Alfred Lord Tennyson said in Locksley Hall that “In the Spring a livelier iris changes on the burnish’d dove; In the Spring a young man’s fancy lightly turns to thoughts of love.” For birders, in the spring, a birder’s fancy lightly (or not so lightly!) turns to thoughts of migration. As I sit in an airport writing this I am en route to the South Shore of Lake Erie for Spring migration. Visions of beautiful warblers that I have seen in previous years are, quite literally, dancing–as well as flying and chirping–in my head. Who wouldn’t become almost delirious at the thought of seeing these beauties?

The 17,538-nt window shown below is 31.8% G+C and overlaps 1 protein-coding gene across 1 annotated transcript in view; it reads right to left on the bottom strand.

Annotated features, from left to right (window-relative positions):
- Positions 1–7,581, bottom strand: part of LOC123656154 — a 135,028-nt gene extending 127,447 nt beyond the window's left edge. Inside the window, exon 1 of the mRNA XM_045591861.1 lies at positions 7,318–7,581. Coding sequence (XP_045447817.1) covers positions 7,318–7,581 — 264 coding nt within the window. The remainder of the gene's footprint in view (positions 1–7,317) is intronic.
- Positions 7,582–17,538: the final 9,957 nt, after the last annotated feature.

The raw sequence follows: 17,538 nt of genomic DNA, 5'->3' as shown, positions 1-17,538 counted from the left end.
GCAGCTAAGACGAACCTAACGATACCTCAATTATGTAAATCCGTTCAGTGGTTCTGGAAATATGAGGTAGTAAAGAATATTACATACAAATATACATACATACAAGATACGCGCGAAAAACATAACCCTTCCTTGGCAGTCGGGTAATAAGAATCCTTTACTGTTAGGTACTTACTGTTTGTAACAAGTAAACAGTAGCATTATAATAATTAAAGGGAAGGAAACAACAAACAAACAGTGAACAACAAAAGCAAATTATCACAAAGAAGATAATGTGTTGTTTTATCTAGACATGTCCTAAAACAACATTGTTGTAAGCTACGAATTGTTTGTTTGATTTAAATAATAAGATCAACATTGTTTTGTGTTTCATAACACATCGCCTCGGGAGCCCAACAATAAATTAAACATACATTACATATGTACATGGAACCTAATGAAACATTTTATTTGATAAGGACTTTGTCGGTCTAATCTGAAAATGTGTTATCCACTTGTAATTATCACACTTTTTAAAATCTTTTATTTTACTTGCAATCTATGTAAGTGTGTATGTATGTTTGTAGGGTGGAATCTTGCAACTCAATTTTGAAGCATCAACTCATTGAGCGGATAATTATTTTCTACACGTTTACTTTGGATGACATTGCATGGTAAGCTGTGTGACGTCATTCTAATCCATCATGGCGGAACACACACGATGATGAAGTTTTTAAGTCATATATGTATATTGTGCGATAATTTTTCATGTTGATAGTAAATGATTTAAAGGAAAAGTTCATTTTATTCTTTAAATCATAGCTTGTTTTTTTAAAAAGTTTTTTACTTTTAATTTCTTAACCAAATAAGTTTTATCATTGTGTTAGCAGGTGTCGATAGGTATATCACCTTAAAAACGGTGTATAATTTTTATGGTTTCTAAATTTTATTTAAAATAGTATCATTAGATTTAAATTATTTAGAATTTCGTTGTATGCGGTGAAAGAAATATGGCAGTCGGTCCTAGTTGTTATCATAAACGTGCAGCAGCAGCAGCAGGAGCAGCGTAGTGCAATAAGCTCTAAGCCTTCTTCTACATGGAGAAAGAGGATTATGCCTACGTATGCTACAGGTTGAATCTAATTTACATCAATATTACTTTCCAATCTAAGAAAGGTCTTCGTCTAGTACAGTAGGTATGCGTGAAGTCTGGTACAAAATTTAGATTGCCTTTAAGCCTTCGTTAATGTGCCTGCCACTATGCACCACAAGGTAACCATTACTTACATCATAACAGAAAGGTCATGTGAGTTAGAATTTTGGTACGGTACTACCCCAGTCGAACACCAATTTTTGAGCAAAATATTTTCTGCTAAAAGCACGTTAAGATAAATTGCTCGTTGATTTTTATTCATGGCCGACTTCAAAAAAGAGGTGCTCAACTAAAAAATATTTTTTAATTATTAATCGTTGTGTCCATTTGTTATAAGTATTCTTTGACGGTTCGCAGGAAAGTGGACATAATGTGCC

The only thing better than seeing the birds is seeing all my wonderful birder friends. I just can’t wait!
As I went about reviewing and organizing my photos from The Biggest Week in American Birding, I realized that I neglected to mention one of the stars, for me, of The Biggest Week. One evening as I was returning from Magee Marsh, I came upon a very beautiful Trumpeter Swan on the levee road. Unlike my usual experience with swans, mostly involving distant observations, this one was right next to the road, and he proceeded to put on a show for an admiring audience. Here are some of my favorite photos:
Here is a short video of the swan. What a show off!
Note: The heads and necks of Trumpeter Swans are often stained a rusty color from contact with ferrous minerals in the soils of wetland bottoms during feeding.